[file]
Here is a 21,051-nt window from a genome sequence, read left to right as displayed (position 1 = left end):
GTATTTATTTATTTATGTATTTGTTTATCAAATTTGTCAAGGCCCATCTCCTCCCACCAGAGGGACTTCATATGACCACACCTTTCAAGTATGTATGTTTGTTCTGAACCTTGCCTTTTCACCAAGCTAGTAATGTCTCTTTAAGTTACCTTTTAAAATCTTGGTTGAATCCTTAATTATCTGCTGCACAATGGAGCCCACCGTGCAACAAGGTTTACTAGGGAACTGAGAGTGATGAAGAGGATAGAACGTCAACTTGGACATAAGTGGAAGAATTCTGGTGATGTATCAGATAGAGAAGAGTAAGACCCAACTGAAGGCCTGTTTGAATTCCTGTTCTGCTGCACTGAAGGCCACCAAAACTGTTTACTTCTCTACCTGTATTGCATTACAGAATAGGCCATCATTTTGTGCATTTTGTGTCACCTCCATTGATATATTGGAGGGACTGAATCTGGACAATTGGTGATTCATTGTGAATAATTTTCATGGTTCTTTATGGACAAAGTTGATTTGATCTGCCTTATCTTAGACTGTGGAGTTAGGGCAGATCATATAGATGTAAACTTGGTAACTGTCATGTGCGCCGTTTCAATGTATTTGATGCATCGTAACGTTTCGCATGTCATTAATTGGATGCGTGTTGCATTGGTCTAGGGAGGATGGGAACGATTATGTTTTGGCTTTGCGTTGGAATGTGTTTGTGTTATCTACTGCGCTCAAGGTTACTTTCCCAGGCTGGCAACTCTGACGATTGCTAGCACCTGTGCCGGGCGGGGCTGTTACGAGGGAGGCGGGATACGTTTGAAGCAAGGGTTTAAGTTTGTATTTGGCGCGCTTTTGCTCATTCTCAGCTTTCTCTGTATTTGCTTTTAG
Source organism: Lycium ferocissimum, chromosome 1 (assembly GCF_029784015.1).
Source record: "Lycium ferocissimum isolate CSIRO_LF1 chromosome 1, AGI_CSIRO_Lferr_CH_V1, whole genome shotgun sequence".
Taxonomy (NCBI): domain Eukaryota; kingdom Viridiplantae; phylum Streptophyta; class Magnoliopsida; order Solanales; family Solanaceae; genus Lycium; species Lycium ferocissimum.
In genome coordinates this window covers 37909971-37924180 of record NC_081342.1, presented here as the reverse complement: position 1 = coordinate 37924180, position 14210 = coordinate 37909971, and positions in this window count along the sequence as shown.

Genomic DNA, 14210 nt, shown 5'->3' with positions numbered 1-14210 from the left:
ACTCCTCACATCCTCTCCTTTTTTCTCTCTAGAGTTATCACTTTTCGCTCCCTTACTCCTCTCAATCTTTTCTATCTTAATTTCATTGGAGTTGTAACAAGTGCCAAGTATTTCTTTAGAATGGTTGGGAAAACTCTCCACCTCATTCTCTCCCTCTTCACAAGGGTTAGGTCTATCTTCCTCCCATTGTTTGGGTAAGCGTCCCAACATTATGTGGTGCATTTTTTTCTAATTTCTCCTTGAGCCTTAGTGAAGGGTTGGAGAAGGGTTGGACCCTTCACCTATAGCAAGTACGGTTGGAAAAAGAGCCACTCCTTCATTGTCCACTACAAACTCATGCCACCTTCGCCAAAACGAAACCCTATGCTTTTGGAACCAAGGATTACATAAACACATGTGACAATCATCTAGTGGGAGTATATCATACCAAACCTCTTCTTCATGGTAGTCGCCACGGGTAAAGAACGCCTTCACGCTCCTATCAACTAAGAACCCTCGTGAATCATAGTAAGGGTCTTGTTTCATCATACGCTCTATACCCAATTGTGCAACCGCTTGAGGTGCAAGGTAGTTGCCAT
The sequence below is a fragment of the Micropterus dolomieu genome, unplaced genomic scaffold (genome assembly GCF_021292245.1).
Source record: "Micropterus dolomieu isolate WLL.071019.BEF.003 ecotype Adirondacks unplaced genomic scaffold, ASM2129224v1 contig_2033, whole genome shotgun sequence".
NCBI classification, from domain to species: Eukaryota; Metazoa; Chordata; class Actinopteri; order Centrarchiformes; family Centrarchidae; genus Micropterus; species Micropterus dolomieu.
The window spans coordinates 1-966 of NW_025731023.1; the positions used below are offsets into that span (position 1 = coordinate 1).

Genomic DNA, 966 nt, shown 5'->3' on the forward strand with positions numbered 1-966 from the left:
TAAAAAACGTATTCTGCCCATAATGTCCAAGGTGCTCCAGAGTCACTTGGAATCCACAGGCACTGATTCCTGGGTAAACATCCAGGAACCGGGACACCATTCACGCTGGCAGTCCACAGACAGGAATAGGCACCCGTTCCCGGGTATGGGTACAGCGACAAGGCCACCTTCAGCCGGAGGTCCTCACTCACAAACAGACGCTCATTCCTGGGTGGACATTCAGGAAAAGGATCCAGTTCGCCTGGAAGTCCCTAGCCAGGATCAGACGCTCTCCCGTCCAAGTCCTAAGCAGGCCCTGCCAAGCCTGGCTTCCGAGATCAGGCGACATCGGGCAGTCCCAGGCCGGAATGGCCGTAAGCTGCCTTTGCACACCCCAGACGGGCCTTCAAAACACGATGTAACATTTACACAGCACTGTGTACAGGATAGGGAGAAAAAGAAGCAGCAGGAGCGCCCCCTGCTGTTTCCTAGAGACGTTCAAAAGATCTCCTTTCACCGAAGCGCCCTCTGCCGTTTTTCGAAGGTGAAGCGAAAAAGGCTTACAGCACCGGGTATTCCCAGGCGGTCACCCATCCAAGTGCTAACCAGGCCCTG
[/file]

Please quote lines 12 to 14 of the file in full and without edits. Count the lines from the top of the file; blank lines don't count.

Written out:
The window spans coordinates 1-966 of NW_025731023.1; the positions used below are offsets into that span (position 1 = coordinate 1).

Genomic DNA, 966 nt, shown 5'->3' on the forward strand with positions numbered 1-966 from the left:
TAAAAAACGTATTCTGCCCATAATGTCCAAGGTGCTCCAGAGTCACTTGGAATCCACAGGCACTGATTCCTGGGTAAACATCCAGGAACCGGGACACCATTCACGCTGGCAGTCCACAGACAGGAATAGGCACCCGTTCCCGGGTATGGGTACAGCGACAAGGCCACCTTCAGCCGGAGGTCCTCACTCACAAACAGACGCTCATTCCTGGGTGGACATTCAGGAAAAGGATCCAGTTCGCCTGGAAGTCCCTAGCCAGGATCAGACGCTCTCCCGTCCAAGTCCTAAGCAGGCCCTGCCAAGCCTGGCTTCCGAGATCAGGCGACATCGGGCAGTCCCAGGCCGGAATGGCCGTAAGCTGCCTTTGCACACCCCAGACGGGCCTTCAAAACACGATGTAACATTTACACAGCACTGTGTACAGGATAGGGAGAAAAAGAAGCAGCAGGAGCGCCCCCTGCTGTTTCCTAGAGACGTTCAAAAGATCTCCTTTCACCGAAGCGCCCTCTGCCGTTTTTCGAAGGTGAAGCGAAAAAGGCTTACAGCACCGGGTATTCCCAGGCGGTCACCCATCCAAGTGCTAACCAGGCCCTG